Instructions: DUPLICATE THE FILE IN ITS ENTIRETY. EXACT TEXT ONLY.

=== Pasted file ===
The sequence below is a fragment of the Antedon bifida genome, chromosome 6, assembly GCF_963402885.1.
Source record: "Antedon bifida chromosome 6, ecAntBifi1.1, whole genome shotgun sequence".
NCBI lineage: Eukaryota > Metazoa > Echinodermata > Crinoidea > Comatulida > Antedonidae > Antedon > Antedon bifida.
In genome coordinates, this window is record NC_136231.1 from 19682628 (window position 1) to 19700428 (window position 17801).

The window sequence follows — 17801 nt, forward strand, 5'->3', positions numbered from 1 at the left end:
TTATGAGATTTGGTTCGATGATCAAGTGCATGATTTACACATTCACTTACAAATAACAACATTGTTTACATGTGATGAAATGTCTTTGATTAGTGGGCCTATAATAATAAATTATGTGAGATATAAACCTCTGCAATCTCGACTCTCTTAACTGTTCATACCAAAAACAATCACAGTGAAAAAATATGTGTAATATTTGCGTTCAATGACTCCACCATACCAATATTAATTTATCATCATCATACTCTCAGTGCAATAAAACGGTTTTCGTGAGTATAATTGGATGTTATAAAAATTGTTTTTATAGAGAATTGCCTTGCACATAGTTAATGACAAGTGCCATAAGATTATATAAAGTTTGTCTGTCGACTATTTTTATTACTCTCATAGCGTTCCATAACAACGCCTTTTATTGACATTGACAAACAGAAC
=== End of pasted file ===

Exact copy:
The sequence below is a fragment of the Antedon bifida genome, chromosome 6, assembly GCF_963402885.1.
Source record: "Antedon bifida chromosome 6, ecAntBifi1.1, whole genome shotgun sequence".
NCBI lineage: Eukaryota > Metazoa > Echinodermata > Crinoidea > Comatulida > Antedonidae > Antedon > Antedon bifida.
In genome coordinates, this window is record NC_136231.1 from 19682628 (window position 1) to 19700428 (window position 17801).

The window sequence follows — 17801 nt, forward strand, 5'->3', positions numbered from 1 at the left end:
TTATGAGATTTGGTTCGATGATCAAGTGCATGATTTACACATTCACTTACAAATAACAACATTGTTTACATGTGATGAAATGTCTTTGATTAGTGGGCCTATAATAATAAATTATGTGAGATATAAACCTCTGCAATCTCGACTCTCTTAACTGTTCATACCAAAAACAATCACAGTGAAAAAATATGTGTAATATTTGCGTTCAATGACTCCACCATACCAATATTAATTTATCATCATCATACTCTCAGTGCAATAAAACGGTTTTCGTGAGTATAATTGGATGTTATAAAAATTGTTTTTATAGAGAATTGCCTTGCACATAGTTAATGACAAGTGCCATAAGATTATATAAAGTTTGTCTGTCGACTATTTTTATTACTCTCATAGCGTTCCATAACAACGCCTTTTATTGACATTGACAAACAGAAC